Since September 2014, Matheos has taken the lead in developing all the necessary preparations to participate in the 2015 Green Energy Challenge. He established a set of goals for the team to be achieved between September 2014 and January 2015, when the competitions Request for Proposals (RFP) would be released. The efforts during this period consisting of reviewing proposals of past competitions to familiarize ourselves with the format of the competition, and outreach to the students to encourage them to join Green Energy Challenge team . We managed to construct a team of 27 members, divided across 5 different sub-teams: Lighting and Systems, Energy Audit, Renewable Energies, Finance and Estimation, and Outreach. Each team was given clear instructions of what their role was so that their members could begin familiarizing themselves with the competition. After the winter break, and with the full RFP released, the team assembled and formed the official name for our team, Northern Lights Solutions. Following this general assembly, our Project Manager and President worked hard to identify potential clients for the competition, and eventually came across Good Shepherd Ministries (thanks to our industry contacts). After consultation with the team, Good Shepherd Ministries became our client, and the project began to take more shape.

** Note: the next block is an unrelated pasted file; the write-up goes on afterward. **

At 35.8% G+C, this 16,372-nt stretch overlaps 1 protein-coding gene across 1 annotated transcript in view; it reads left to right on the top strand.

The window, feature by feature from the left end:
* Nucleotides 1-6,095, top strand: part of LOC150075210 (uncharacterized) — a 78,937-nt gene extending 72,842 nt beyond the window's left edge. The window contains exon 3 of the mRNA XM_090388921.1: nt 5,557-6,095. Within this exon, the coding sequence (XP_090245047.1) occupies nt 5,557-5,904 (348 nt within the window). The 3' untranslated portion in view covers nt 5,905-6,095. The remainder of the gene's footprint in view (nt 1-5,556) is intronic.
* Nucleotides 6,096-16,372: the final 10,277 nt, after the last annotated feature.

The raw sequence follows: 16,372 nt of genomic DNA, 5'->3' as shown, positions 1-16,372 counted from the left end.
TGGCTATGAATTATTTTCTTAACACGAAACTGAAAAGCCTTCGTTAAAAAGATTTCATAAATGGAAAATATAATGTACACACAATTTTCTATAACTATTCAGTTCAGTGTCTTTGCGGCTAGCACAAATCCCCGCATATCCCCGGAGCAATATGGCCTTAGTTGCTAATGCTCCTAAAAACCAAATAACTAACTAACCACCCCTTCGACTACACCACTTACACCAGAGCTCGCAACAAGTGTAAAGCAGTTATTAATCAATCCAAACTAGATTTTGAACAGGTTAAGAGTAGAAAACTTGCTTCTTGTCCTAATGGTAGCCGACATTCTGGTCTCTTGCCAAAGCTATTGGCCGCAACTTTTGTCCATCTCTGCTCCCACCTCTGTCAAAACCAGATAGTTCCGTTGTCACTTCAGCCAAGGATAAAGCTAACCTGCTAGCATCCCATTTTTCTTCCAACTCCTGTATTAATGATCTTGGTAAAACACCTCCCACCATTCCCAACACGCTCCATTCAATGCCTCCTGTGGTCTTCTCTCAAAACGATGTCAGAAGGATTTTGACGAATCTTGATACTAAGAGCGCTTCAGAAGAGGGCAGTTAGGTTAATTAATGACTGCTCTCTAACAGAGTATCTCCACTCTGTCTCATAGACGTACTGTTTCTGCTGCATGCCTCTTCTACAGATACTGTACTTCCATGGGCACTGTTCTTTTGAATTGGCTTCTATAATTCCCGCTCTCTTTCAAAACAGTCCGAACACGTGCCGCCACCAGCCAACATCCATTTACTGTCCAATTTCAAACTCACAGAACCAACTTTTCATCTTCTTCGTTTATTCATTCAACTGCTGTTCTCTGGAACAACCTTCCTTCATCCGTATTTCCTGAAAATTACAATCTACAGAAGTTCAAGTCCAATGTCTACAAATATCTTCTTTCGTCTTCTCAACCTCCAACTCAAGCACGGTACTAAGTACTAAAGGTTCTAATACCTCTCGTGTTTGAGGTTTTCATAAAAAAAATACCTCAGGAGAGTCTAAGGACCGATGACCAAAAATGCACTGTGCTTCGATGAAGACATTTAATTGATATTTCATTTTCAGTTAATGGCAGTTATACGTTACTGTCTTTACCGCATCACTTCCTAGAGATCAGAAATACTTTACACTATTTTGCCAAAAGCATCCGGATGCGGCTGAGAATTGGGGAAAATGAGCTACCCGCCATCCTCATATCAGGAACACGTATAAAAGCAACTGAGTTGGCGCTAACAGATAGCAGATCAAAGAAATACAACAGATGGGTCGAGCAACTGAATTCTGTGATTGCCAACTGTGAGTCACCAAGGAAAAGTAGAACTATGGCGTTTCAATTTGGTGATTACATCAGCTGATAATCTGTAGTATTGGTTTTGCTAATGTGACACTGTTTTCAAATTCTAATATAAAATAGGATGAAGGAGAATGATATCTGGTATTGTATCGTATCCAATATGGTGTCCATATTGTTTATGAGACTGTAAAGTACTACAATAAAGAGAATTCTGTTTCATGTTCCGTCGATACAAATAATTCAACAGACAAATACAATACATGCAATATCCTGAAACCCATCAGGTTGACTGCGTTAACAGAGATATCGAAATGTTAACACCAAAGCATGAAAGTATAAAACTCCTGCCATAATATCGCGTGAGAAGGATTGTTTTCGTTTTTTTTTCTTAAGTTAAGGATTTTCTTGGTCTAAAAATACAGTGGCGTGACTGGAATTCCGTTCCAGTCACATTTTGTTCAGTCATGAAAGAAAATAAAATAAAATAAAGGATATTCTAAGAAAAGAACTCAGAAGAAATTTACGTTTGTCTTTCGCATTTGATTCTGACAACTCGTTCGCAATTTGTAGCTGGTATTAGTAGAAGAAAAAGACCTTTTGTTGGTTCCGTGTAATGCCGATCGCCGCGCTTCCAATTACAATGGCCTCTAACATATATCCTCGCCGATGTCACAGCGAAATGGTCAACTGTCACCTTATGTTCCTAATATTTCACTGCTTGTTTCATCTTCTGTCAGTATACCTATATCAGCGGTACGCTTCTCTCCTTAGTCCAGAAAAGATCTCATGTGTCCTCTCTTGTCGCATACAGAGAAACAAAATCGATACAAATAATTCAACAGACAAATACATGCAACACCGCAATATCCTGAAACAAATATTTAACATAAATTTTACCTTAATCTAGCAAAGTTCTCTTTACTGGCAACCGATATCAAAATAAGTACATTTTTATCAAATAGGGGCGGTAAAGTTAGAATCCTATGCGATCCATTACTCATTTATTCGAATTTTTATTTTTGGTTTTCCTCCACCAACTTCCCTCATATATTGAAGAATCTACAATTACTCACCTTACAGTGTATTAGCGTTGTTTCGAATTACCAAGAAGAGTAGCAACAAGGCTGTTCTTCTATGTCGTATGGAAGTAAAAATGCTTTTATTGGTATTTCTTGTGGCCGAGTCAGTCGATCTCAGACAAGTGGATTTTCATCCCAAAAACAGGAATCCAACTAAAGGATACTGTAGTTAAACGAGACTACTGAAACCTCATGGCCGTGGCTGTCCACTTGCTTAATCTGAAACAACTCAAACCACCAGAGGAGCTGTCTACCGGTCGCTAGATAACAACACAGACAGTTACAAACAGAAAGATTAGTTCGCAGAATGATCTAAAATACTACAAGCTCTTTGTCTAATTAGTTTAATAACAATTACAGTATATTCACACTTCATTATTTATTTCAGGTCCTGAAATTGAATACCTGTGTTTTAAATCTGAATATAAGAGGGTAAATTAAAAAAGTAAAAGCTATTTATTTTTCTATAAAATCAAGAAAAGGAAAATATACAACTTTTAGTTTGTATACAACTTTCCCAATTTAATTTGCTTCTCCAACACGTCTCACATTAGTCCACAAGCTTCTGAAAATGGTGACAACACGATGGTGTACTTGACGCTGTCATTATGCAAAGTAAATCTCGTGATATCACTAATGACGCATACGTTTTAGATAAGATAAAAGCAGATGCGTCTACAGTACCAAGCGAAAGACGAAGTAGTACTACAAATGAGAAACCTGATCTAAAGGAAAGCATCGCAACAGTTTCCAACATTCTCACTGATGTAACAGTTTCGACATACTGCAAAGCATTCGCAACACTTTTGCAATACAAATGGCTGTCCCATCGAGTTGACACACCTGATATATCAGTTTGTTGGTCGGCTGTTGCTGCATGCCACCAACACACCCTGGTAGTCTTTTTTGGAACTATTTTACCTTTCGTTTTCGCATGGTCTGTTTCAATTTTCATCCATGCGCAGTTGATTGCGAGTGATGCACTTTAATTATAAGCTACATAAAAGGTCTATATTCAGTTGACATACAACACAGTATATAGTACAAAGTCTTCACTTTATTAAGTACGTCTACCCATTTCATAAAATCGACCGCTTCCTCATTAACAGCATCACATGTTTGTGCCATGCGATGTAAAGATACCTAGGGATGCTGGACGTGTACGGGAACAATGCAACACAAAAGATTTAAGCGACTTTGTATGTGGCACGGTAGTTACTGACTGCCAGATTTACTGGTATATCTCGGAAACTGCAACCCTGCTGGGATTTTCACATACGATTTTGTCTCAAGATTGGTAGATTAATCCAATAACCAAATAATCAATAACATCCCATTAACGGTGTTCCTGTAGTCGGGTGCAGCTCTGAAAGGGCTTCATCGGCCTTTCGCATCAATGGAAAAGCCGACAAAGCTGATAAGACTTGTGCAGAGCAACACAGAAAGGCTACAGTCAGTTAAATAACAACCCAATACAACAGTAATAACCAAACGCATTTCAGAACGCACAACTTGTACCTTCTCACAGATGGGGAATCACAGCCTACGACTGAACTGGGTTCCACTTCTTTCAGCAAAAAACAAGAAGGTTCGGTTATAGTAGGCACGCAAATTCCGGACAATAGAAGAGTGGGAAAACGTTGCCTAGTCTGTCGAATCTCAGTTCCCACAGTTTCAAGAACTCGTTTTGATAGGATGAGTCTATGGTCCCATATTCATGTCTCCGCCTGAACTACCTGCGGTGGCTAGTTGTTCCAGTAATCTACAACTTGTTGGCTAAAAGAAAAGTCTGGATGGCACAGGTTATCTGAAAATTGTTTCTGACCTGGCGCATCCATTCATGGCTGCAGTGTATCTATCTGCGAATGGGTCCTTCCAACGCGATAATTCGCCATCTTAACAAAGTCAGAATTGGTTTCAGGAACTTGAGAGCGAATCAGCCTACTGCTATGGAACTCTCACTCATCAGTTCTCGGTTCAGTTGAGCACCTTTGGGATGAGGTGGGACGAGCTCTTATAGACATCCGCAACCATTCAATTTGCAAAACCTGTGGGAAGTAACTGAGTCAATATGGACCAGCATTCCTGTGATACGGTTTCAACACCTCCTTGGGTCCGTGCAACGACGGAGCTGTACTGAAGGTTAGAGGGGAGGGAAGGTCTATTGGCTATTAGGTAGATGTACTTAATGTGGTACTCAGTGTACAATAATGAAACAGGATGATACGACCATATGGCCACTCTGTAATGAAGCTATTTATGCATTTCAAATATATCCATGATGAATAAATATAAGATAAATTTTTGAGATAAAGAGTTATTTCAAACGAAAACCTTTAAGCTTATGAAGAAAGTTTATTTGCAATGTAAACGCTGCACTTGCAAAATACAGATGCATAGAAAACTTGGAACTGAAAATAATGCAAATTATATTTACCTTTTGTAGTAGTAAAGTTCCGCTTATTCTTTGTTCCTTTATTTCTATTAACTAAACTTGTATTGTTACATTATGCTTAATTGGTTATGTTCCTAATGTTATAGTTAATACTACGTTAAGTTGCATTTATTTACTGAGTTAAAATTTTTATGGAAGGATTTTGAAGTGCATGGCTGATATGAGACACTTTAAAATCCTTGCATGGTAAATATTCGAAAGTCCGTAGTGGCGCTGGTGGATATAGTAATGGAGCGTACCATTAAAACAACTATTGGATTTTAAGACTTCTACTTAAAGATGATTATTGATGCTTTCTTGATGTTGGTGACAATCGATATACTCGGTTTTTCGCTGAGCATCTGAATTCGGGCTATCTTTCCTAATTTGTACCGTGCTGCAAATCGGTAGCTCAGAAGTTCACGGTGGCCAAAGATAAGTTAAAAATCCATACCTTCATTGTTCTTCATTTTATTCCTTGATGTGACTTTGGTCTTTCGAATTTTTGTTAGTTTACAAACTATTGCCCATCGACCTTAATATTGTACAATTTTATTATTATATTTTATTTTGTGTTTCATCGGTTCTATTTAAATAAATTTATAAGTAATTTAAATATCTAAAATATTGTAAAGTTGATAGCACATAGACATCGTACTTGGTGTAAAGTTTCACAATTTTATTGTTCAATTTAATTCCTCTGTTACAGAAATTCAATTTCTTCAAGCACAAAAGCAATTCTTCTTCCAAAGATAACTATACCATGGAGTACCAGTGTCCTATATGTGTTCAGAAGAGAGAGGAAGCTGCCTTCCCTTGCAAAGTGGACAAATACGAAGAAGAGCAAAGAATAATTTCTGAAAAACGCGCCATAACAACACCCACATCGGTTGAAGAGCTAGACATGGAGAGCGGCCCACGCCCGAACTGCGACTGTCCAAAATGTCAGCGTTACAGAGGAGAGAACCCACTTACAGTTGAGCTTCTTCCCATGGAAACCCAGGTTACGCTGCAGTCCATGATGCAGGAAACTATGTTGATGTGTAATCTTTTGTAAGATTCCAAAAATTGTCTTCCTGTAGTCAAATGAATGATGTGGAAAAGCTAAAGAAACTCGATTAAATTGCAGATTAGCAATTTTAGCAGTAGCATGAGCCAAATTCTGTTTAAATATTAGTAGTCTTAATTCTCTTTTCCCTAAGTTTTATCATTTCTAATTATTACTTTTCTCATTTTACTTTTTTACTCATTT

About the Competition

The topic for the 2015 competition consists of the development of a back-up power system and resiliency plan for an existing facility with demonstrated critical power needs. The full scale of the project consists of: conducting an energy audit to assess the current conditions of the site, developing the back-up power system and resiliency plan and designing a lighting retrofit. Moreover, teams are expected to promote energy awareness through the project by developing an outreach strategy and lastly, they are required to cost the project and propose an implementation schedule.

About our Client

Good Shepherd Ministries is a charity organization that helps people struggling with homelessness and poverty in the City of Toronto. They describe themselves as being a place to get a hot meal, clean clothes, and a safe, clean bed for the night. It’s a place to go when you need someone to listen, someone to help. Every day, they serve thousands of meals and provide overnight accommodations for 91 individuals. Considering how important it is that their facilities remain operational through the toughest weather conditions, our team decided that a back-up power system was a very much needed enhancement of their building. Moreover, most of the lighting is provided by fluorescent bulbs, highlighting a need for a lighting retrofit to reduce their operating costs. You can find out more information about Good Shepherd Ministries on their website www.goodshepherd.ca.

Project Status

Our team has conducted the on-site visit component of the energy audit and is in the process of analyzing the data, and developing the first deliverable for the competition which consists of a pre-proposal introducing the client, the project and highlighting the results from the audit. It is busy times for Northern Lights Solutions, while we ramp up the efforts of the audit, our other teams are working hard to do the preliminary work required to develop the back-up power system design as well as the lighting retrofit.

 Written by: Ernesto DLP